Saturday, June 03, 2006

Emerson's Theory of History

Emerson's theory of history in his essay History is--interesting. Emerson believes in a universal mind. Unlike Jung's much later concept of the collective unconscious from which archetypes supposedly emerge, Emerson's universal mind is, as far as I can tell, very much, if not the same as, his one soul. The universal mind is common and accessible to all men (though some for various reasons do not or cannot reach it). It is sort of like the Borg in Star Trek except everyone remains very much an individual. History is the record of the universal mind and history is contained in the universal mind. Therefore, Emerson can say "the whole of history is in one man" and it can all be "explained from individual experience." Emerson sees a relation between the hours of a life and the "centuries of time." History must then be read actively, not passively, and each reader must "esteem his own life the text, and books the commentary." If you think history is something that happened in the past, you are mistaken. History is like nature. In nature there is an infinite variety of things, but that variety consists mainly in "an endless combination and repetition of a very few laws." So too with history. On the surface there is variation everywhere, but "at the centre there is simplicity of cause." While the facts may not be identical, it is what lies behind them, what the facts symbolize, that we want to pay attention to. It is the symbolism, the spirit of the fact, which resides in the universal mind. This is how Emerson can say what he does about history. It is also how he can say

We are always coming up with the emphatic facts of history in our private experience and verifying them here. All history becomes subjective; in other words there is properly no history, only biography.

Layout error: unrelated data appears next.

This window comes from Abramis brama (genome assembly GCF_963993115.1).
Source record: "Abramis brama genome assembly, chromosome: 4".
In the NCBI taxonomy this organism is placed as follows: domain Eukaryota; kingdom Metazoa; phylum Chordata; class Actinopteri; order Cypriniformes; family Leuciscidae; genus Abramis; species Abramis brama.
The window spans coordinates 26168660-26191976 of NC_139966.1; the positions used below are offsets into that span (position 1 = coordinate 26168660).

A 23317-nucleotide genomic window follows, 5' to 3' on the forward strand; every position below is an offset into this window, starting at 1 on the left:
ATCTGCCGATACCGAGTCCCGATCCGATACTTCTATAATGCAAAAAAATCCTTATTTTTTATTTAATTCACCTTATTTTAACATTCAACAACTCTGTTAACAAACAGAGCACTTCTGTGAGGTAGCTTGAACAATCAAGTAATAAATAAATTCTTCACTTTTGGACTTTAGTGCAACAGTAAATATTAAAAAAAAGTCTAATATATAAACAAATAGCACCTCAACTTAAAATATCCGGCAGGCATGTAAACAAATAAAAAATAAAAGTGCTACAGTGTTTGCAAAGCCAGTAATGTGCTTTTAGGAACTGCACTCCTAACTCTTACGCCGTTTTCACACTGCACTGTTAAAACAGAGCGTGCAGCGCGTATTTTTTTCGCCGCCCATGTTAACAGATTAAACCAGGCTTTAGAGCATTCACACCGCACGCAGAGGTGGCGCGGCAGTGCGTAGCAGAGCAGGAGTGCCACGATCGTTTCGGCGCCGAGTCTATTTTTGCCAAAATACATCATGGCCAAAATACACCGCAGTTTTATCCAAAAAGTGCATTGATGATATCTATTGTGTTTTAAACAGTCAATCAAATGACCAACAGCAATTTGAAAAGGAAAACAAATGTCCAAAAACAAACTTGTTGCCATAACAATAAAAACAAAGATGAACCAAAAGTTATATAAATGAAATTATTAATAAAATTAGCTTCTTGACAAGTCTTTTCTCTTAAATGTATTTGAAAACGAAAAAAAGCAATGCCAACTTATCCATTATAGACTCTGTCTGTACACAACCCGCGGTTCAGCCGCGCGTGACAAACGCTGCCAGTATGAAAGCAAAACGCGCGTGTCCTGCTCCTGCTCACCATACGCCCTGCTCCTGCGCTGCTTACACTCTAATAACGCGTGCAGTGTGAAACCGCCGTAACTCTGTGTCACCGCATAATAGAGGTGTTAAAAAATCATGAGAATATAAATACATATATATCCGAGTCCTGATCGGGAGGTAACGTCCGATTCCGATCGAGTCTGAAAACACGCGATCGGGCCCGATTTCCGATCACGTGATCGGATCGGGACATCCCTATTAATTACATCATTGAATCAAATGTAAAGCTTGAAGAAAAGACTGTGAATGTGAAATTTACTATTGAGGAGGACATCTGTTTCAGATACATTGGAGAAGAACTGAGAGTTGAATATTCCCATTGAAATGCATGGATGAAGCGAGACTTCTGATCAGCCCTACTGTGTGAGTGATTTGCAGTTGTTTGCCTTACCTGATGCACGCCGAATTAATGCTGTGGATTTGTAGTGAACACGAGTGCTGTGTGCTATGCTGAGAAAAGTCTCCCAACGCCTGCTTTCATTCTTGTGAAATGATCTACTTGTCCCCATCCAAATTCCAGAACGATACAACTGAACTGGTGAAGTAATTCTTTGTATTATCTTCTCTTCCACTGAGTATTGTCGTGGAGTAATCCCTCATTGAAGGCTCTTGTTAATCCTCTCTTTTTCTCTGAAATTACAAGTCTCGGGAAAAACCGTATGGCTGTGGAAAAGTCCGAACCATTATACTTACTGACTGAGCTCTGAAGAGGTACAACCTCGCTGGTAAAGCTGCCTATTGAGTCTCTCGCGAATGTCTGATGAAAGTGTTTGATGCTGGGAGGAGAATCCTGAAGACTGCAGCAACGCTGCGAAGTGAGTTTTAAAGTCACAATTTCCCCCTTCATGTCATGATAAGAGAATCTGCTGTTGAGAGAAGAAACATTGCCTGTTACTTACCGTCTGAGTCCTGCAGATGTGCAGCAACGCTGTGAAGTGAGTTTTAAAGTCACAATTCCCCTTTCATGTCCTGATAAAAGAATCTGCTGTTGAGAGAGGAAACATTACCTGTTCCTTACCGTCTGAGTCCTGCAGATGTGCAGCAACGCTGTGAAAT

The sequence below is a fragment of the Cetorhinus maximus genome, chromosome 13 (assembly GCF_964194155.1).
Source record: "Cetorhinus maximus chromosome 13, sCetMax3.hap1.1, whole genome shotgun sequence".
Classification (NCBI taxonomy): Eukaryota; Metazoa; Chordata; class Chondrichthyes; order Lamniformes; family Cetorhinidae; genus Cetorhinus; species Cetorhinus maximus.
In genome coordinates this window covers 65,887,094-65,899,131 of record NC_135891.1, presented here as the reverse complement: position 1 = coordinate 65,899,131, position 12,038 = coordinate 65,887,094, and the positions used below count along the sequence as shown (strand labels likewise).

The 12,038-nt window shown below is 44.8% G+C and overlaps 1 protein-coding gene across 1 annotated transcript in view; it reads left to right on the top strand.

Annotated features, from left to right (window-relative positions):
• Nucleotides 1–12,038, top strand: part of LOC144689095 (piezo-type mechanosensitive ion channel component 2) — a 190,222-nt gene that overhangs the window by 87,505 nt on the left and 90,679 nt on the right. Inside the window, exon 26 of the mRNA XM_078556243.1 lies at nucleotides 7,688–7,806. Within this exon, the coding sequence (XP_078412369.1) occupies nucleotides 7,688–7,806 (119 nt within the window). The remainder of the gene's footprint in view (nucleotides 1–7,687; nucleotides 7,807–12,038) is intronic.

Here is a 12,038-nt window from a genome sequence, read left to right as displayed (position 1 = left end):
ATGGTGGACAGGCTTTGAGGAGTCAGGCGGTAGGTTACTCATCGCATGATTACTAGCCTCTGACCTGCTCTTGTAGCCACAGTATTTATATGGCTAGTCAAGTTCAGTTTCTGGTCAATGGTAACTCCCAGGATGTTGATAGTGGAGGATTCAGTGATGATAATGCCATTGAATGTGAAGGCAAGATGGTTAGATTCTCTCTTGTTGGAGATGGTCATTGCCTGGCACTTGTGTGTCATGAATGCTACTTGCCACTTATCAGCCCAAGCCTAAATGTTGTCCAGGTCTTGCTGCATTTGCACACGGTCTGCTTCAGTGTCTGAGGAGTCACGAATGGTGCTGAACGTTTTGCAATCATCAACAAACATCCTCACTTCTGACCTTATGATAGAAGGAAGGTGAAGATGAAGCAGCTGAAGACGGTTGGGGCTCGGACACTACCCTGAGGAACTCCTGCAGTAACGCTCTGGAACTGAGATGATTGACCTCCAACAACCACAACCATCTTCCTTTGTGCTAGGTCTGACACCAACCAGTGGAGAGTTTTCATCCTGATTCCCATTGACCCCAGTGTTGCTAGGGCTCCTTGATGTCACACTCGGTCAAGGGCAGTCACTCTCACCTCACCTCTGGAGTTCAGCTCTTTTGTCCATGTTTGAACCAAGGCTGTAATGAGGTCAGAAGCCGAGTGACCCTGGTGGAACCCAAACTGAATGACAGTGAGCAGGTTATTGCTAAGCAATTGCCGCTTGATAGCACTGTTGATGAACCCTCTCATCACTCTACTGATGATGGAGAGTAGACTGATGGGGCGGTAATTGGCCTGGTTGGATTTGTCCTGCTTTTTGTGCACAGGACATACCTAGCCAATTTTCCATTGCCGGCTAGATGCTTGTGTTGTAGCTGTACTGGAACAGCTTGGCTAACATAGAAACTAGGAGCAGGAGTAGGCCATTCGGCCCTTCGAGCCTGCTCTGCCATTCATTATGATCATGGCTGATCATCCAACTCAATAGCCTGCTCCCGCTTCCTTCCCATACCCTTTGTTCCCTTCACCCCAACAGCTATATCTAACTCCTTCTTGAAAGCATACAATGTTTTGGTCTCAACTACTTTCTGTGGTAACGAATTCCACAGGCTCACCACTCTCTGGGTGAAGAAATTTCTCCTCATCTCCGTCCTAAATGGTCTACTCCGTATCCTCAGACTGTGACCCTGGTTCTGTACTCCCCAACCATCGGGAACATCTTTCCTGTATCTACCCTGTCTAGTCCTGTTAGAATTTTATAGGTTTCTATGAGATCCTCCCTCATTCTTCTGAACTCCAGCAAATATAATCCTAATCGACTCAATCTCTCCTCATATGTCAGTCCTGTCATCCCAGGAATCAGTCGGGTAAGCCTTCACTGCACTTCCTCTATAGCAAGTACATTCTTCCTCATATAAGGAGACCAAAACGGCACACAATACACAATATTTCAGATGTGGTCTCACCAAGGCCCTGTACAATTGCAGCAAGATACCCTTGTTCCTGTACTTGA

You've probably seen that last bit quoted in all kinds of places. Quoting it out of context, we've turned it into something it isn't. We have turned it into a method of creating and recording history. Emerson means it as a way to understand history by turning it into the personal. While the feminist movement spawned the idea of "the personal is political," Emerson believes the historical is personal. Bringing the historical to a personal level is a great way to make it relevant, to turn it from the study of dates to the study of ideas and people and values. I was groovin' to the Emerson tune in spite of his kooky universal mind until I realized that when Emerson says "man" he means males and by males he means males from the "superior races." Because even though when he talks about the history of religion he includes eastern religions, when he talks about the history of man, he means the history of the west. He means Greece and Rome and Europe even if he makes slight allowances for Egypt. The rest of Africa and all of South and Central America and Mexico are nonexistent. And women, well they aren't part of history, they serve as "the refinements and decorations of civil society." I now feel really sour about this essay. I think Emerson should know better. Am I wrong to think that? As a female who reads I had to learn very early in life how to pretend that when I read "he" it includes me too. In a college linguistics class I wrote a paper about the myth of the universal "he." And somewhere in my teachers-are-always-right upbringing, I found the courage to argue about it with a female professor. No matter how much I pretend and want to believe I am included when a man writes about the history of "man," I know I am not. I can find ways to forgive writers and thinkers like Montaigne and even say I love their work. But my ability to forgive is always based on when they lived. I would not expect a man writing in 1587 to have the same sensibilities as a man writing in 1841 or for that matter 2006. I had higher expectations of Emerson because he and Margaret Fuller were associates. I thought surely she would have taught him a thing or two. But apparently not. Emerson has been writing about man all along and I have been dutifully inserting "and woman." But "History" has proved itself, as history often does, and Emerson's thinking does not include me. I am not young enough or dumb enough to insist that the exclusion invalidates everything Emerson has to say. But my refined and decorative self is hard-pressed to forgive him for it. Next week's Emerson: Self-Reliance